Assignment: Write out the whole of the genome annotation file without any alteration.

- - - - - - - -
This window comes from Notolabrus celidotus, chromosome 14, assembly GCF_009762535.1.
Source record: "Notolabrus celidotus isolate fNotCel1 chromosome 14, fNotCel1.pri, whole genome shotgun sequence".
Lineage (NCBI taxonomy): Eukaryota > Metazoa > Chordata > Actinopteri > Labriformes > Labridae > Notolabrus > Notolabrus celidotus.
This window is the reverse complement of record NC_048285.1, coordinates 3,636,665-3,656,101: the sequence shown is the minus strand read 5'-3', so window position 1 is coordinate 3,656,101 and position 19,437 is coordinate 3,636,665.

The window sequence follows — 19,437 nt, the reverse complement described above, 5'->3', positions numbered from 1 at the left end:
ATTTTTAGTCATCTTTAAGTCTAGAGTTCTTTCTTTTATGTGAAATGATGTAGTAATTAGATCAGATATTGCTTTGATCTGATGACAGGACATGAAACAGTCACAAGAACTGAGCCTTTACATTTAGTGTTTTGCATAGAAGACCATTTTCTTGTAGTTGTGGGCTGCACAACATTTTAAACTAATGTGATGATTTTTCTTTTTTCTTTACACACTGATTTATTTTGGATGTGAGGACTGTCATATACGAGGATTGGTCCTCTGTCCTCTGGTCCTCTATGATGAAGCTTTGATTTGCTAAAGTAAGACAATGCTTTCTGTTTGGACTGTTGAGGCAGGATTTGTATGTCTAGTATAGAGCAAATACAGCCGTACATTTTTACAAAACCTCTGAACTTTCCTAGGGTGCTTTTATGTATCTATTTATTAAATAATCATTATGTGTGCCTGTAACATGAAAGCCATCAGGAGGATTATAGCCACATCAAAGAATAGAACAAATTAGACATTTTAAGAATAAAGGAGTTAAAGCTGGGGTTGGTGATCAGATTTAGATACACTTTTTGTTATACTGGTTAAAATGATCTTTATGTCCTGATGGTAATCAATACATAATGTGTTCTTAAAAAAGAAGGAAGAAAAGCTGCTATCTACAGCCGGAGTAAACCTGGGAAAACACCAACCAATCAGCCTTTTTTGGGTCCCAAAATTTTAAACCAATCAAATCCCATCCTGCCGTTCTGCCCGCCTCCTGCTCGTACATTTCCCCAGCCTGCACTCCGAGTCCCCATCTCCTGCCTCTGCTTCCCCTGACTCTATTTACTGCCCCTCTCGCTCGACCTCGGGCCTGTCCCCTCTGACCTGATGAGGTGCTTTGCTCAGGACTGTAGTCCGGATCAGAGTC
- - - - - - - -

This window comes from Notolabrus celidotus, chromosome 14, assembly GCF_009762535.1.
Source record: "Notolabrus celidotus isolate fNotCel1 chromosome 14, fNotCel1.pri, whole genome shotgun sequence".
Lineage (NCBI taxonomy): Eukaryota > Metazoa > Chordata > Actinopteri > Labriformes > Labridae > Notolabrus > Notolabrus celidotus.
This window is the reverse complement of record NC_048285.1, coordinates 3,636,665-3,656,101: the sequence shown is the minus strand read 5'-3', so window position 1 is coordinate 3,656,101 and position 19,437 is coordinate 3,636,665.

The window sequence follows — 19,437 nt, the reverse complement described above, 5'->3', positions numbered from 1 at the left end:
ATTTTTAGTCATCTTTAAGTCTAGAGTTCTTTCTTTTATGTGAAATGATGTAGTAATTAGATCAGATATTGCTTTGATCTGATGACAGGACATGAAACAGTCACAAGAACTGAGCCTTTACATTTAGTGTTTTGCATAGAAGACCATTTTCTTGTAGTTGTGGGCTGCACAACATTTTAAACTAATGTGATGATTTTTCTTTTTTCTTTACACACTGATTTATTTTGGATGTGAGGACTGTCATATACGAGGATTGGTCCTCTGTCCTCTGGTCCTCTATGATGAAGCTTTGATTTGCTAAAGTAAGACAATGCTTTCTGTTTGGACTGTTGAGGCAGGATTTGTATGTCTAGTATAGAGCAAATACAGCCGTACATTTTTACAAAACCTCTGAACTTTCCTAGGGTGCTTTTATGTATCTATTTATTAAATAATCATTATGTGTGCCTGTAACATGAAAGCCATCAGGAGGATTATAGCCACATCAAAGAATAGAACAAATTAGACATTTTAAGAATAAAGGAGTTAAAGCTGGGGTTGGTGATCAGATTTAGATACACTTTTTGTTATACTGGTTAAAATGATCTTTATGTCCTGATGGTAATCAATACATAATGTGTTCTTAAAAAAGAAGGAAGAAAAGCTGCTATCTACAGCCGGAGTAAACCTGGGAAAACACCAACCAATCAGCCTTTTTTGGGTCCCAAAATTTTAAACCAATCAAATCCCATCCTGCCGTTCTGCCCGCCTCCTGCTCGTACATTTCCCCAGCCTGCACTCCGAGTCCCCATCTCCTGCCTCTGCTTCCCCTGACTCTATTTACTGCCCCTCTCGCTCGACCTCGGGCCTGTCCCCTCTGACCTGATGAGGTGCTTTGCTCAGGACTGTAGTCCGGATCAGAGTC